The Times - Army told to open up system of justice

4(T)

LE
I think this raises a few questions that Arrsers should consider in their replies-I'd be interested to hear people's opinions:

1. Why should the Army be a 'special case' and not adhere to the same rules as the rest of society? Note, this doesn't mean administering in justice in the same way-I do recognise the need for recognition of different circumstances such as field punishment, higher standards of discipline, etc.

2. Should one person have that much power over another?

3. Why should a soldier, more than anyone else, be subject to one person's opinion, whim and errors? Is he not deserving of checks and balances to ensure that his trial and sentence are fair, consistent and appropriate to his crime?




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1. Because the Army from time to time has to operate in an environment completely inconceivable to most of "society". Crown Immunity was there for real pragmatic reasons, and its removal will severely compromise the bottom-line effectiveness of the Forces;

2. In a military context, yes. However its not down to "one person"; the system has all sorts of checks and balances;

3. The checks and balances do exist. There is just sentencing leeway in much the same way as any civil court.
 
AGAI 67

Lets take a (very) simple case here.

A soldier is told to do something by a certain date on daily routine orders, this is repeated daily until the date of the event (for 10 days for example). The soldier fails to do this and after checking it is found he has been in camp for the whole period.

I instruct the LCpl who compiles the routine orders to AGAI the soldier, 1. so I am not bogged down with every minor transgression and 2. It ensures hat JNCOs are exercising command responsibilities and not just being higher payed Ptes. Note: at hi point I am not coercing a JNCO to get my will, I am ensuring individuals in the CofC exorcise their power.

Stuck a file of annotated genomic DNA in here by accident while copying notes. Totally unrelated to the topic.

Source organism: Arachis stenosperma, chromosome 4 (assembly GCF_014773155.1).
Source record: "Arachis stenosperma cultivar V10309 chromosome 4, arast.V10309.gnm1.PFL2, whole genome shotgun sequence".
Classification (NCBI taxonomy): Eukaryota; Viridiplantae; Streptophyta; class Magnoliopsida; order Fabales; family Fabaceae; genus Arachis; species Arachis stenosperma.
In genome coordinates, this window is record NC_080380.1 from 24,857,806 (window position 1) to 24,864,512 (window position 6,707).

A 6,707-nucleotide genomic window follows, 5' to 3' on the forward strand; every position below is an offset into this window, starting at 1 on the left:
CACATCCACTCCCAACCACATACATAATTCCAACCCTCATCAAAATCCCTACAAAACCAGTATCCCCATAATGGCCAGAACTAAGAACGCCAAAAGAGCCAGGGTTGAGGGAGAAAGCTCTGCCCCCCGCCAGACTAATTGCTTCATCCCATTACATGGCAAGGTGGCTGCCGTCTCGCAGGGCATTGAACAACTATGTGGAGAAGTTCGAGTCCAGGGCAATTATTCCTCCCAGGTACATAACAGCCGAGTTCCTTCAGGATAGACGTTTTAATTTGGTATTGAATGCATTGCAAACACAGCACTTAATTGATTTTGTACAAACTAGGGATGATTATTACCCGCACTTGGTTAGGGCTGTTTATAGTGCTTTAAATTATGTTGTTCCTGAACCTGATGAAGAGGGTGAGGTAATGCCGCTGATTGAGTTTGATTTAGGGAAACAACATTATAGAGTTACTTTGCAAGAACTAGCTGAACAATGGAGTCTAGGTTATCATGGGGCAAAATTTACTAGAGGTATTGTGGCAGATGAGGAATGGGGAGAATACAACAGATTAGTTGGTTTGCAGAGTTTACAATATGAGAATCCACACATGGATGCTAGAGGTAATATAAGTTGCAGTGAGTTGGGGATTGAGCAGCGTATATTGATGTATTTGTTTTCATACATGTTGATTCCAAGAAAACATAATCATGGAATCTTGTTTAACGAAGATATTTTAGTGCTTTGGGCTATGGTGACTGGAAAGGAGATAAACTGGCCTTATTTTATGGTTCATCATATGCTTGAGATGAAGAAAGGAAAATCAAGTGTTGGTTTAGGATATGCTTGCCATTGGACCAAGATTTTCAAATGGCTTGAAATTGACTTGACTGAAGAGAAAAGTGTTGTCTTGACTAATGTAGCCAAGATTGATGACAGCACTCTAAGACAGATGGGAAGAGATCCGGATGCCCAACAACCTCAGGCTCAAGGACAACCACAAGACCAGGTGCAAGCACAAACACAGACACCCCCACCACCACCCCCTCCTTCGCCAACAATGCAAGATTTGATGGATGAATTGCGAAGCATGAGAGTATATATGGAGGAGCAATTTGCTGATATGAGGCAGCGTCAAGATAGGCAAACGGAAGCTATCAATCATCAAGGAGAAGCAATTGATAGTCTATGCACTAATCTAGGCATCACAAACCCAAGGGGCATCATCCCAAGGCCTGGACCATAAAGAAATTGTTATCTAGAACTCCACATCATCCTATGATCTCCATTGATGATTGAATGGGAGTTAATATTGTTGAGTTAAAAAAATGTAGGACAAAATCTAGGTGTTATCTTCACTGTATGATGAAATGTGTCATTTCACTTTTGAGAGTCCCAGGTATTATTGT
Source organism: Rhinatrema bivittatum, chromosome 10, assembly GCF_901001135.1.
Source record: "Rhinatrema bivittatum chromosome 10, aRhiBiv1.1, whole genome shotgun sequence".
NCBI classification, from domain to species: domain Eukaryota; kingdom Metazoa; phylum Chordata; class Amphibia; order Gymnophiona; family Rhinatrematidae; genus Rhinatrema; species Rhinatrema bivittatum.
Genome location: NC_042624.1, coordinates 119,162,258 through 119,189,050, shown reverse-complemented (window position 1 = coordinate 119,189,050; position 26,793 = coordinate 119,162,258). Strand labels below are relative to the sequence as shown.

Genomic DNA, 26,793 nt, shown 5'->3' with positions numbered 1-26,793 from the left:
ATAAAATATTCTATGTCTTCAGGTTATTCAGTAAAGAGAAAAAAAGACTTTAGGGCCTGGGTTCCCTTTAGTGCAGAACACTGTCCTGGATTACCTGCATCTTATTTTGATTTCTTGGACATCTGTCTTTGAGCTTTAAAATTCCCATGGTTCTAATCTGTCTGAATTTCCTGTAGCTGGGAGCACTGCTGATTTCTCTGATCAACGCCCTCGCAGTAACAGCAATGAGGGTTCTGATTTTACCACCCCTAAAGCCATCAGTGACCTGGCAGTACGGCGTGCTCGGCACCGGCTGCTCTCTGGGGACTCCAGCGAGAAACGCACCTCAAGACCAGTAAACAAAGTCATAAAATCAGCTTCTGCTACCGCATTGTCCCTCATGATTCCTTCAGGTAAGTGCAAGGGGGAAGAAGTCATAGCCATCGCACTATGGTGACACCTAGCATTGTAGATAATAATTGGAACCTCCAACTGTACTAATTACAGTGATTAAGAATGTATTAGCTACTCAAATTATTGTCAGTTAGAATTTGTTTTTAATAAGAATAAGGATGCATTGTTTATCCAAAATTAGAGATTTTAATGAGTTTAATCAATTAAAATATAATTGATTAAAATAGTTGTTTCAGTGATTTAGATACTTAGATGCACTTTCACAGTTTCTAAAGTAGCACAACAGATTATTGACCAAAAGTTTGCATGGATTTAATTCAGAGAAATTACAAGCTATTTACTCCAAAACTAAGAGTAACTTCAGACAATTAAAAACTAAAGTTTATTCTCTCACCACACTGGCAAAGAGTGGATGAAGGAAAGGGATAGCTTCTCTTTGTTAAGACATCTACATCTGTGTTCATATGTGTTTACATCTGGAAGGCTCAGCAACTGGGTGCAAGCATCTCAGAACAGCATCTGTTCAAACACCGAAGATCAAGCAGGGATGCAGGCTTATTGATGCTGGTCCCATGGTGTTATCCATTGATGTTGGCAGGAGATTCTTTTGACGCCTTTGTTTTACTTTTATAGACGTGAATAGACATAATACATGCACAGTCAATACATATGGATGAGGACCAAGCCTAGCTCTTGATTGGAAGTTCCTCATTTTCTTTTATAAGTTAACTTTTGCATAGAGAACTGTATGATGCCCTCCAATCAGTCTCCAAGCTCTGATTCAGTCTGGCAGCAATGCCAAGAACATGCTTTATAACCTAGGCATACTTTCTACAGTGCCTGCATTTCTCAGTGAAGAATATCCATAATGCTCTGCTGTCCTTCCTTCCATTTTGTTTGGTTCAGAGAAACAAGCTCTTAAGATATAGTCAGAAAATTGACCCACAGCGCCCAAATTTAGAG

The JNCO decides (in their enthusiasm) to give 20 extra work parades. The SSM reviews the award and reduces it to the standard punishment for this type of offence to ensure parity. All recorded in a register, signed weekly by the OC and counter signed monthly by the CO. Registers are audited annually during external inspections.

The old alternative used to be 'swift' justice (a system that some still pine for) or random punishments decreed by the roll of a dice, the throw of a dart or some other imaginative method.

The soldier continues to commit minor offences, punishments continue to be given at a higher level (all recorded) until there is enough evidence to subject the offender to a formal warning and ultimately apply for discharge. At no stage has the soldier committed a criminal offence, however, his conduct has proven that he is incompatible with military service and he has been discharged.

Obviously there are more severe administrative actions for the more sever offences and these can go hand in hand with disciplinary dealings, letters of censure for a drink driving conviction for instance (a rough example).

As in civilian life, a conviction has to be beyond reasonable doubt and an administrative award is based on the balance of probabilities. At all stages in the discipline/administrative process a soldier has a right to appeal and if not satisfied they can submit a service complaint.

We are not civilian, we need a disciplined organisation and individuals who are prepared to follow (lawful) orders without question. Sometimes these orders are such that every fibre of their being is screaming at them to disregard, such as stand up and run at that chap who is trying to kill you and when you get there plunge a bayonet into his face ( very melodramatic I know :) ), however, their unique disciplined environment has taught them to accept their commanders word without hesitation.